RealEstateRama Authors Posts by EIA
The U.S. Energy Information Administration (EIA) expects that U.S. households will spend more money on heating costs this winter and consume more energy to keep homes warm. In its Winter Fuels Outlook
In its International Energy Outlook 2019 (IEO2019), the U.S. Energy Information Administration (EIA) projects that world energy consumption will grow by nearly 50% between 2018 and 2050. EIA projects most of this growth will come from regions where the consumption of energy is driven by strong economic growth
Robust energy production growth coupled with relatively flat U.S. demand support net energy exports...
The U.S. Energy Information Administration (EIA) released today its Annual Energy Outlook 2018 (AEO2018), which includes its Reference case and a number of sensitivity cases. The AEO2018 Reference case shows continued development of the U.S. shale and tight oil and gas resources paired with modest energy consumption growth, leading to the transition of the United States from a net energy importer to a net energy exporter across most cases examined in AEO2018. "The United States energy system continues to undergo an incredible transformation," said EIA Administrator Linda Capuano.
The EIA Energy Conference has become a premier forum for addressing energy issues in the United States and around the world. This event will bring together thought leaders from industry, government, and academia to discuss current and future challenges facing domestic and international energy markets and policymakers.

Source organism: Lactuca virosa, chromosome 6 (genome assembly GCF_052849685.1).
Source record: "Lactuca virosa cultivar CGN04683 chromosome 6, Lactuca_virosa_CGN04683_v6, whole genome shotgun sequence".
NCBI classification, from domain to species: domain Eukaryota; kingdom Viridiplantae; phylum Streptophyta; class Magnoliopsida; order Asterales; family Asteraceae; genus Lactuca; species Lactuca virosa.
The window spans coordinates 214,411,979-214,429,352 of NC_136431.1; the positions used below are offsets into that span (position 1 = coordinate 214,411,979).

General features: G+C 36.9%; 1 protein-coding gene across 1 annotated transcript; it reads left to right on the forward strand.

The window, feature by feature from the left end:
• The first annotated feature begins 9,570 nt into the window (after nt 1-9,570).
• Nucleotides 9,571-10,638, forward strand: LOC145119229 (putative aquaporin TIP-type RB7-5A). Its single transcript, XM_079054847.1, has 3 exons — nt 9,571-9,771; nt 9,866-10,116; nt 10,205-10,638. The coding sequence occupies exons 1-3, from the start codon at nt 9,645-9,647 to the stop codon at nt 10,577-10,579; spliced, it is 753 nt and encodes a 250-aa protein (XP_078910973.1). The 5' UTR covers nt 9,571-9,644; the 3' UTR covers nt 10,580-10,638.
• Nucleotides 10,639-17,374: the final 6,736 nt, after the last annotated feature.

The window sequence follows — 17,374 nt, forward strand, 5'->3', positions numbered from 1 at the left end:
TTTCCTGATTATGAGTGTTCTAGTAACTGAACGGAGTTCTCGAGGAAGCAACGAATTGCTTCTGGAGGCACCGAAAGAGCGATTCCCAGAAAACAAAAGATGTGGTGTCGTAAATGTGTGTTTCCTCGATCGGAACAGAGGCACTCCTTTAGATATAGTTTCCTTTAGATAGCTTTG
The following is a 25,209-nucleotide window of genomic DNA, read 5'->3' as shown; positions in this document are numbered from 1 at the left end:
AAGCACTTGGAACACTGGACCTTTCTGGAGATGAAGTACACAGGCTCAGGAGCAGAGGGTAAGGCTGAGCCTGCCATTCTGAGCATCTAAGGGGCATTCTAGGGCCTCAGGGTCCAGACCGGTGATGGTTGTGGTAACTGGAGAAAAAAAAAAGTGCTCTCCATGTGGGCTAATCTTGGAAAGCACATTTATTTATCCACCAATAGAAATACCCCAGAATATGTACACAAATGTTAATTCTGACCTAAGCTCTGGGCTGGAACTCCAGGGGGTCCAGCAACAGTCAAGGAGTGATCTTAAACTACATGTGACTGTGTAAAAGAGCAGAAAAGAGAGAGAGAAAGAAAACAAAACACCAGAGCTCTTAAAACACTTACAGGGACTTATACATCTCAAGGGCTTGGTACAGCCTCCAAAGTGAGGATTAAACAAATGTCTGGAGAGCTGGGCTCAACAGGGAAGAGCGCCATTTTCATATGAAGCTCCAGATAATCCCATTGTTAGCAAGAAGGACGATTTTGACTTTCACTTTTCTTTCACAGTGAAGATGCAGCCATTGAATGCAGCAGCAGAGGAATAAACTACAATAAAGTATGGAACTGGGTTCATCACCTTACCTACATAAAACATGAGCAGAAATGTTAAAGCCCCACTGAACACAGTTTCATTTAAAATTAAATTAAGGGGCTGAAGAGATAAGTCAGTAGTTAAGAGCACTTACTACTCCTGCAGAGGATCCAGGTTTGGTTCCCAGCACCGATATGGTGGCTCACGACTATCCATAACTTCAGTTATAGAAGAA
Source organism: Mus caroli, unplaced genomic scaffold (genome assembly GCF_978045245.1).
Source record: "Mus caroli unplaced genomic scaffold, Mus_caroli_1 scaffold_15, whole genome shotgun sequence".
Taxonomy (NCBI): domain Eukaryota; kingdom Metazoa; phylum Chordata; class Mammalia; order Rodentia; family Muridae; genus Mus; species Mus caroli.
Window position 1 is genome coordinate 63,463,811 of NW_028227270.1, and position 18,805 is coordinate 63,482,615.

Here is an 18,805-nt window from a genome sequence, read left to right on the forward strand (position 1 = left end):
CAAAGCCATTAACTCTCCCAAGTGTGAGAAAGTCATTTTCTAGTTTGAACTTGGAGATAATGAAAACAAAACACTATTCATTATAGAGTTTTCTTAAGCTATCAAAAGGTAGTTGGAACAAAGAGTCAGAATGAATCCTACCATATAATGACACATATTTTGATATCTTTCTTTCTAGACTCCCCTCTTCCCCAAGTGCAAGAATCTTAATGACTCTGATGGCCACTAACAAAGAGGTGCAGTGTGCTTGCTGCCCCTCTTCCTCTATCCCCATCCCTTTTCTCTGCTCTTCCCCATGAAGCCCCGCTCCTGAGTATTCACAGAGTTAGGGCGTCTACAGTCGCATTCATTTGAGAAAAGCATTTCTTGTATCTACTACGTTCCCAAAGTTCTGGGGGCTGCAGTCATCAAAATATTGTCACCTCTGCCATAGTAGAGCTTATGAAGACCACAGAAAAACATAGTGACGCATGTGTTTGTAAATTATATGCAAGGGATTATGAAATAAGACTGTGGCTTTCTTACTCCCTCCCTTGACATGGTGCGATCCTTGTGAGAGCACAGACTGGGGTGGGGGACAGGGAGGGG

An average of 2.3 televisions were used in American homes in 2015, down from an average of 2.6 televisions per household in 2009, according to the Residential Energy Consumption Survey (RECS), released today by the U.S Energy Information Administration (EIA). The number of homes with three or more televisions declined from the previous survey conducted in 2009, and a larger share of households reported not using a television at all.
Annual Energy Outlook 2017 (AEO2017), released today by the U.S. Energy Information Administration (EIA), presents updated projections for U.S. energy markets through 2050 based on eight cases (Reference, Low and High Economic Growth, Low and High Oil Price, Low and High Oil and Gas Resource and Technology, No Clean Power Plan implementation). This is the first time that EIA is publishing projections through 2050 in the AEO tables.
EIA presents the findings of Annual Energy Outlook 2017 with projections of U.S. energy supply, demand, and prices including cases that address alternative assumptions regarding U.S. economic growth rates, domestic energy resources and technology, world oil prices, and the Clean Power Plan.